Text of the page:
Tuesday, November 27, 2012

How the Minnesota DNR's Nongame Wildlife Program Has Betrayed Its Supporters

Photo by Gwyn Calvetti

A lot of people are decrying the Minnesota DNR for opening a season on wolves this year. For a third time in less than a decade, the DNR betrayed those of us who support the state’s Nongame Wildlife Program. When Russ and I moved here in the early 1980s, the wolf was a critically endangered species. We donated as much as we could afford every year to a program advertised as protecting beloved non-game wildlife. But the DNR is now engaging in a horrible bait-and-switch scheme. As soon as species we supported with donations and volunteer work reach sustainable numbers, they’re being re-designated as game species.

Sandhill Crane

The Minnesota Nongame Wildlife Program made another beloved species, the Sandhill Crane, their actual poster child for the nongame program in the northwest region. This is ironically the exact region where the DNR opened a Sandhill Crane hunting season in 2010. Three seasons of crane hunting have come and gone, yet the Nongame Wildlife Program keeps that photo of a Sandhill Crane on that region’s nongame web page. Back when we started donating, Sandhill Cranes were a hotline bird hardly ever seen in northeastern Minnesota. Thanks to research and conservation work by non-profits such as the International Crane Foundation and by nongame wildlife programs, the Sandhill Crane is flourishing again. We didn’t realize that the end result of our hard conservation work would be to re-designate cranes as game birds—their status before their populations were wiped out, partly by overhunting, in the first place. I particularly hate the idea of hunting cranes because they are so bonded to their lifetime mate.

Sandhill Crane

The DNR first betrayed supporters of the nongame wildlife program in 2004, when they opened a Mourning Dove season. Sadly, anti-hunters showed up at hearings, unfairly and even viciously attacking hunting and hunters, dooming a fair scientific evaluation of the proposal. I talked to several hunters who told me they personally were opposed to hunting doves until they heard the mean-spiritedness of the opposition. Duluth Audubon and I had made two requests regarding the season. First, we wanted the hawk migration pathway along the North Shore of Lake Superior closed to dove hunting. Even in states with longstanding dove hunts, hunters mistake a lot of birds for doves. One Texas case made national news when a TV news team followed a hunting party as the leader winged a bird. It was still alive when he picked it up and wrung its neck. None of the experienced hunters nor the TV crew noticed that the bird wasn’t a dove at all—it was a Killdeer—until it aired on the evening news. At Hawk Ridge, I’ve heard fairly experienced birdwatchers mistake flying doves for our two small falcons, American Kestrels and Merlins, and I’ve seen experienced birders confuse kestrels and doves when one is sitting on a power line at a weird angle. Since the hunting season coincides with the peak of falcon migration along the shore, we thought restricting hunting in this unique area of international importance was justifiable, especially because dove numbers are so much lower here than in other parts of the state anyway. Our other request was that they limit this new hunt to non-lead shot. But the DNR refused to even consider these requests.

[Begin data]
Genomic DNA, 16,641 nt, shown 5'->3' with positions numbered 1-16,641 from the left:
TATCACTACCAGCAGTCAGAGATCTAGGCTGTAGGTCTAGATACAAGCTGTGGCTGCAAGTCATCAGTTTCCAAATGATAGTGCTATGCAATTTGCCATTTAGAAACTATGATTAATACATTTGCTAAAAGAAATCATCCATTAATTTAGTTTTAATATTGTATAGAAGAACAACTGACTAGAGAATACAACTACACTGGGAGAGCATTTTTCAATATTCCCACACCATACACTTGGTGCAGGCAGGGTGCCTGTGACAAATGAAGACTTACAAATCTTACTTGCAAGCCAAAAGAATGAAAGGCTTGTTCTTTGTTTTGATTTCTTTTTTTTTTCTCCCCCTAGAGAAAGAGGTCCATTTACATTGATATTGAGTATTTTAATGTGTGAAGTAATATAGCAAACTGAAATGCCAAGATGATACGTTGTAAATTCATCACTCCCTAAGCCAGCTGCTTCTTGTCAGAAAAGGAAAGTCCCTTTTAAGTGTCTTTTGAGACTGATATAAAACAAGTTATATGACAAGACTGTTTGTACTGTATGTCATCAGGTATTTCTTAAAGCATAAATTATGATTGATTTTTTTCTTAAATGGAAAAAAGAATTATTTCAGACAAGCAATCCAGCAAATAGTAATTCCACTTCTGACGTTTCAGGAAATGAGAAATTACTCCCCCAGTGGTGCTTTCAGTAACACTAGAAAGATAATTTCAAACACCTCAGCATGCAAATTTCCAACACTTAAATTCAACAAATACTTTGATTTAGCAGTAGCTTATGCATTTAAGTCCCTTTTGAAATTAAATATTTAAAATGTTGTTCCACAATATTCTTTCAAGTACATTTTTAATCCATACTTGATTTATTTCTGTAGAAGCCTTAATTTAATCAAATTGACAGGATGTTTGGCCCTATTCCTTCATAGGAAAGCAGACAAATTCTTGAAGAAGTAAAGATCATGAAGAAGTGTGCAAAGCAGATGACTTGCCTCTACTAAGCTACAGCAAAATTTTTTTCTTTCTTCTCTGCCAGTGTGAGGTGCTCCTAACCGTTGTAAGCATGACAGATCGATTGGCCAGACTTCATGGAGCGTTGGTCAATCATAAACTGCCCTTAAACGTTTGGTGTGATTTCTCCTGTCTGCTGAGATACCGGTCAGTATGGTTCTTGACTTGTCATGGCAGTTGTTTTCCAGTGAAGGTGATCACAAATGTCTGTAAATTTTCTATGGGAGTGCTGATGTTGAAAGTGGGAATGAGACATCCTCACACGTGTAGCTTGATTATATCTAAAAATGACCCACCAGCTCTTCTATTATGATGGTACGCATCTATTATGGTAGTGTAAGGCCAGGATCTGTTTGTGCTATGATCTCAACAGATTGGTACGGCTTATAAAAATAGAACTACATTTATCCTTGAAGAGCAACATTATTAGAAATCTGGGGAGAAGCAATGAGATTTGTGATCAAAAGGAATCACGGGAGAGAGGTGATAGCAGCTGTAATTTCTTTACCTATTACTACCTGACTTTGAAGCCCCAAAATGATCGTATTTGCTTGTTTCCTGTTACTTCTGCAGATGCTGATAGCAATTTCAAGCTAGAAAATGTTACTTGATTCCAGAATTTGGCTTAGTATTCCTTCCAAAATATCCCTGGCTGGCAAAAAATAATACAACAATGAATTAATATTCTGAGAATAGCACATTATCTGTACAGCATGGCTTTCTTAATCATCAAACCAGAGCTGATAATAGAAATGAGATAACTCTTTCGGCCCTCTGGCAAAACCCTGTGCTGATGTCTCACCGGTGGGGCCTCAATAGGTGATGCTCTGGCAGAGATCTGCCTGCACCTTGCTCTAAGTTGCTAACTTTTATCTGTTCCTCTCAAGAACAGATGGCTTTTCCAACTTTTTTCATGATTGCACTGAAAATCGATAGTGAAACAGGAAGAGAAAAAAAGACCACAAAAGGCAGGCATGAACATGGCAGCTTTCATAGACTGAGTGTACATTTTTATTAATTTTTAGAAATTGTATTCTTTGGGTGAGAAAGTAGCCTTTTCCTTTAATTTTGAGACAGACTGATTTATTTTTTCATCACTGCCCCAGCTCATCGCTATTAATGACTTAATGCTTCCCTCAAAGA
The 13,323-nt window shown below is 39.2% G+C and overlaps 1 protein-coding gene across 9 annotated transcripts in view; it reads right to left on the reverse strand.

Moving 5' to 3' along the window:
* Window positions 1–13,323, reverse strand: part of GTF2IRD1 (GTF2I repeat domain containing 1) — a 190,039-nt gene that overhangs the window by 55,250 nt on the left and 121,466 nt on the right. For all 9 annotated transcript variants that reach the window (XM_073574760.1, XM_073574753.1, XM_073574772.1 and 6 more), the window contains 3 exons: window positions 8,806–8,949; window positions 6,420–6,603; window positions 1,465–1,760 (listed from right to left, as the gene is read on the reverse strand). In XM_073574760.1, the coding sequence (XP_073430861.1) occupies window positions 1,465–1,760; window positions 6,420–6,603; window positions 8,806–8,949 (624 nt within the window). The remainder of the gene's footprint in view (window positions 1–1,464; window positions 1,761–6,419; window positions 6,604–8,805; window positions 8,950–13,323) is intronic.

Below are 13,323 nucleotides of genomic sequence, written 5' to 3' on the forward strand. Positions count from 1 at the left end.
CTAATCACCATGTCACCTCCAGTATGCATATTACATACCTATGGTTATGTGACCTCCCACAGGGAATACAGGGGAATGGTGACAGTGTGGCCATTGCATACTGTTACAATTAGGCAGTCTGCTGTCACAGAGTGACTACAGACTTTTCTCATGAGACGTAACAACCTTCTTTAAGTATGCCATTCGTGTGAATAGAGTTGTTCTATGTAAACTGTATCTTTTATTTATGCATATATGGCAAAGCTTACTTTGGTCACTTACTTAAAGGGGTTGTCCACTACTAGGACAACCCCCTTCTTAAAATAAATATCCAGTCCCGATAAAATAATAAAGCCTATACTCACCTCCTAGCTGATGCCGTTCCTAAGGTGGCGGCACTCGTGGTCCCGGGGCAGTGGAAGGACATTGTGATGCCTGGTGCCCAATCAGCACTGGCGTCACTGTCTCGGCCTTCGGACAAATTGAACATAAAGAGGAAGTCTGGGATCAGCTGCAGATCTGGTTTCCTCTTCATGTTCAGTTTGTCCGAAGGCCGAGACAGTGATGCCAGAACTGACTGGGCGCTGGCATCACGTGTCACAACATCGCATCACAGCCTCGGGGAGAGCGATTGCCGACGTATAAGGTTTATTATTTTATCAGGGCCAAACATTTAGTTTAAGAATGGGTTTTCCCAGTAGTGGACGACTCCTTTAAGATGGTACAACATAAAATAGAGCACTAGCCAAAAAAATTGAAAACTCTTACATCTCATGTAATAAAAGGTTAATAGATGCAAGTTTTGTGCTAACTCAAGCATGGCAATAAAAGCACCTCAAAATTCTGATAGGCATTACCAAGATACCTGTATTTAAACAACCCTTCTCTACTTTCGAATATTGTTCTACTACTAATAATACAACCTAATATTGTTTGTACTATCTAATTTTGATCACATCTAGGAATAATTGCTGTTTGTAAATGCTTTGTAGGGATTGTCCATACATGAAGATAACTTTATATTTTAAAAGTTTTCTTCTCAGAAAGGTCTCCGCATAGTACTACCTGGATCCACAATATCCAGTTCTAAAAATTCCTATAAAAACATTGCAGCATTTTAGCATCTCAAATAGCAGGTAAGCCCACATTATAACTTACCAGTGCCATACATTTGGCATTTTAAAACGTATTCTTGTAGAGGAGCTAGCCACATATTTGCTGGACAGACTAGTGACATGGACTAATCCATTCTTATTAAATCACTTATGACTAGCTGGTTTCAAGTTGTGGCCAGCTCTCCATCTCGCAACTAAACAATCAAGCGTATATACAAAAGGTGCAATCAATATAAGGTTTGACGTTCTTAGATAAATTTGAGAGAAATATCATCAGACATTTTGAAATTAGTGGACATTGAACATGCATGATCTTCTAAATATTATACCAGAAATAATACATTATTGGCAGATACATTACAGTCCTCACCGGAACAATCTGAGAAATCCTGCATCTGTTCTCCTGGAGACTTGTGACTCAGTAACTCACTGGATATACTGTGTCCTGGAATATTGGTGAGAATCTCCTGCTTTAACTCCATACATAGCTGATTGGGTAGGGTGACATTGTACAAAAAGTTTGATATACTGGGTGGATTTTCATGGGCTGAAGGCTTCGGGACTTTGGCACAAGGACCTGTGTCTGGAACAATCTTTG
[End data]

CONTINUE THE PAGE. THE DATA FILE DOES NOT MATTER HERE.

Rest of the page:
Mourning Dove

So as 2012 draws to a close and Russ and I work out how much we can afford to donate to good causes, the Minnesota DNR has made one decision a no-brainer. I feel sad abandoning a program that still does a lot of good for wildlife. But this new wolf season and that Sandhill Crane photo still gracing the Minnesota Nongame Wildlife Program’s northwest region webpage are ample evidence that this program has jettisoned its original mission and left us behind. 

Mourning Dove

Down Memory Lane: My Magical Moment with a Pine Grosbeak

Pine Grosbeak

I haven’t been getting all that many birds in my yard so far this season, but on Thanksgiving afternoon, my mother-in-law and I looked out at my feeder to two gorgeous adult male Pine Grosbeaks. 

I’m inordinately fond of Pine Grosbeaks, in part because of my first experience with them. On December 3, 1977, as I was walking toward Picnic Point, my favorite birding spot in Madison, Wisconsin, I heard an unfamiliar whistle. I whistled back, and the sound grew louder almost too quickly as I drew closer. It sounded as if the bird were approaching me even as I walked toward it. Finally I saw it—a female or young male Pine Grosbeak--my LIFER! He was plump, both due to his natural body shape and because his feathers were fluffed out against the cold. His big black, confiding eyes looked directly into mine.

 Pine Grosbeak

Had that been the whole story it would have been splendid enough. But we kept whistling back and forth as he hopped and flitted even closer as I continued to walk toward him. Finally, for some unaccountable reason, I took off one glove and reached my hand toward him. I have no idea why I did that, and am even more mystified why, as if on cue, he alighted on my finger. Our eyes locked for a magical moment as we continued whistling back and forth. I have no idea how long this lasted—a second or many seconds or a full minute or more. My eyes welled with tears but I blinked them away, both so they wouldn’t freeze on my glasses and because they blurred my view of him.